Then there’s Burma near the end of the post. Canada’s clearest thinking journalist cuts through the prevaricating political crap:
Andrew Coyne: Why criticize the Saudi arms deal but support a trade agreement with China?
This sort of hypocrisy [from the new Liberal government over the previous Conservative government’s deal to sell the Saudis armoured vehicles] has rightly brought the government in for some heavy criticism. But meanwhile there have been developments on another file, also to do with trade, also involving a notoriously brutal dictatorship. Yet far from igniting a similar firestorm of condemnation, the latter deal has been met largely with silence, if not outright approval.
I speak, of course, of the free trade agreement with China the government is reported to be seeking. To be fair, no one could accuse the Liberals of aping the Conservatives on this one.
The Harper government, you’ll remember, was almost as heavily criticized for its reluctance to deal with China — something about human rights abuses, I believe — as the Liberals have been for dealing with the Saudis. When the premier of China publicly lectured Stephen Harper, on his first visit to Beijing, for his standoffishness, political and opinion leaders in this country rushed to his side — the Chinese premier’s I mean, not the former prime minister’s [see also this post of mine elsewhere from 2006: “Blame Harper! Blame Harper!“].
Yet the Chinese dictatorship’s record on human rights is at least as bad as the Saudis’. It is very likely the world’s most prolific executioner…
“China remains an authoritarian state,” Human Rights Watch observes, “one that systematically curbs fundamental rights, including freedom of expression, association, assembly, and religion.” Overall, Freedom House assigns China a freedom rating of 6.5 on a scale of 1 to 7, with 1 being the best and 7 the worst. That’s better, marginally, than Saudi Arabia’s score: a perfect 7. But it hardly explains the very different responses they elicit.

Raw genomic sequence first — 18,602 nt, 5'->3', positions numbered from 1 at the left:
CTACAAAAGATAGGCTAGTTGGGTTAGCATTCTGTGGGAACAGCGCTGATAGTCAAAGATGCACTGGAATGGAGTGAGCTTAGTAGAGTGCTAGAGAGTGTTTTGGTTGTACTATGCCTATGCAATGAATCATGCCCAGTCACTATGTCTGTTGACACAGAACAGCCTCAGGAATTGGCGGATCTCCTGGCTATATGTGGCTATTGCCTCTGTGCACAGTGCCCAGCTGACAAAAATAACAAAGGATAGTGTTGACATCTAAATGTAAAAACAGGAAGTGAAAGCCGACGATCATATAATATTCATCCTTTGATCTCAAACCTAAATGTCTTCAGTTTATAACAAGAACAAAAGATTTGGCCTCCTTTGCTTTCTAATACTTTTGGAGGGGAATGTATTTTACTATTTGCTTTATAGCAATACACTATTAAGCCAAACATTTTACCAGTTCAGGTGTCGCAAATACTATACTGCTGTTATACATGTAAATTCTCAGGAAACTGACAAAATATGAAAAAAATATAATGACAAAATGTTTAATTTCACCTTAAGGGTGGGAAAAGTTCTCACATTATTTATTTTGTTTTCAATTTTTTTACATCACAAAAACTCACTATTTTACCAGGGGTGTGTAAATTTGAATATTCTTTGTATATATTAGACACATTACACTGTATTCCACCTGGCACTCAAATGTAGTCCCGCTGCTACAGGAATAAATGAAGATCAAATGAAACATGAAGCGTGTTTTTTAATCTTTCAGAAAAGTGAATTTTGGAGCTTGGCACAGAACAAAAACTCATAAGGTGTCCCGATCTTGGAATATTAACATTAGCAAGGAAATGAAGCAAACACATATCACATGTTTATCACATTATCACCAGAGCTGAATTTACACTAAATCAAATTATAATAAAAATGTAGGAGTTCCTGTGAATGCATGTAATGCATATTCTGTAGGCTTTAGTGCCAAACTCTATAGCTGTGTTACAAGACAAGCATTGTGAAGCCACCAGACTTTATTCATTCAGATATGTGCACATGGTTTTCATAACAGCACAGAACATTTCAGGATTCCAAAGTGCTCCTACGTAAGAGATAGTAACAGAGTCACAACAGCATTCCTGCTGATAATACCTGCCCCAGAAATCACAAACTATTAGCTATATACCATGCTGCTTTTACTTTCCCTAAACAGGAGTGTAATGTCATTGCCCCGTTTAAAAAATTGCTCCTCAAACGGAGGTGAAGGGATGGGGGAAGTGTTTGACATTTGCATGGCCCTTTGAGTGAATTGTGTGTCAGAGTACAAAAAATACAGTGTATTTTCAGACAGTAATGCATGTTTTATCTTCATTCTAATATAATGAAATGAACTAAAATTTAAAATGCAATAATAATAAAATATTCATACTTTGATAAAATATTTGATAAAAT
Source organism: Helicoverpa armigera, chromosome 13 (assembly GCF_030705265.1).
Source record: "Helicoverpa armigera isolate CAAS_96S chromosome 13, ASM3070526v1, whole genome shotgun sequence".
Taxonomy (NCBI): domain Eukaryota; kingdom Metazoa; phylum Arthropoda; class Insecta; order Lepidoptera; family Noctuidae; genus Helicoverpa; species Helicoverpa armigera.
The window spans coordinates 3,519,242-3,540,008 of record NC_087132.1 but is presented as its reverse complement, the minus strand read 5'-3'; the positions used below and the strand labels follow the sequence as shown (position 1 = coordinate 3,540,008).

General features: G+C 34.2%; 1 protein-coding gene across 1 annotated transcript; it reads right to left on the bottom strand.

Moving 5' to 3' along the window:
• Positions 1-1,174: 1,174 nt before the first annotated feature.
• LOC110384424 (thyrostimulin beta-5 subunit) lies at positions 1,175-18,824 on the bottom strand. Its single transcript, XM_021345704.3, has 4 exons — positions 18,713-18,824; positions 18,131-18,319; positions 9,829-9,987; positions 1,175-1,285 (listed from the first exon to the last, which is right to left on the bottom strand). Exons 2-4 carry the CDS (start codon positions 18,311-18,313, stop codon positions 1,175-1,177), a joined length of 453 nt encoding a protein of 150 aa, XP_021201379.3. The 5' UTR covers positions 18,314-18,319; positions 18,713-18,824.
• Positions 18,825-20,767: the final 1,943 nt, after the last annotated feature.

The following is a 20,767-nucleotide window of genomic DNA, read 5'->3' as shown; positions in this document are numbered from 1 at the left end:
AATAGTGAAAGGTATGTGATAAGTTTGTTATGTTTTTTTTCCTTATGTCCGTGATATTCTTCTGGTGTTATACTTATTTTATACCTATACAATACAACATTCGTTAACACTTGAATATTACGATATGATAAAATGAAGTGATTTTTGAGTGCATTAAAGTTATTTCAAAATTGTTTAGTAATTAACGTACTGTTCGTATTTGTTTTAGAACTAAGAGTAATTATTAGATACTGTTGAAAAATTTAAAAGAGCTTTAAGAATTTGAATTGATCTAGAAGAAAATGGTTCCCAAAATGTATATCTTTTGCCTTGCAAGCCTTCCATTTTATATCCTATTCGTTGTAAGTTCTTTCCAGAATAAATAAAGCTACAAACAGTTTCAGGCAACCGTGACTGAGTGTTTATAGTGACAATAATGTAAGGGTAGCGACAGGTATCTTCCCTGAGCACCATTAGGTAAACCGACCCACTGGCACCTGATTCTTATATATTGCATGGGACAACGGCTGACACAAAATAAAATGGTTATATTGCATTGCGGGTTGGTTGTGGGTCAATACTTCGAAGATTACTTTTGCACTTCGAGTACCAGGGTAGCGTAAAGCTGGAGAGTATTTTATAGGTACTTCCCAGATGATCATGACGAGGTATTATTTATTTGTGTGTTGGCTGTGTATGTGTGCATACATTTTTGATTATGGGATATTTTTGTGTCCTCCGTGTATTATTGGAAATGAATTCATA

…Our relations with both regimes are decidedly ambiguous. The Saudis are officially our allies in the war on terrorism, yet among the world’s largest sponsors of Islamic extremism. The same Chinese government with whom we are so eager to do business has made us the target of massive campaigns of espionage and cyber-warfare [see, e.g., here].
This may be nothing more than a statement that the world’s a complex place. No doubt some degree of hypocrisy is unavoidable in foreign affairs.
There will always be a tension between our ideals and pragmatic necessities; the result may sometimes look a lot like selective morality. But we might at least acknowledge this, rather than pretending to a moral purity we do not possess or even aspire to.
But Canadian hypocrisy and over-weening self-regard wash whitest, don’t you know. It is nonetheless so simpler when we come down hard on a nasty and brutish Myanmar–where we have no real interests (and note we still have some serious sanctions, including an arms embargo, on the country despite reforms over recent years). Ah, the perishing sanctimony of it all.
Plus based on Mr Coyne from 2012: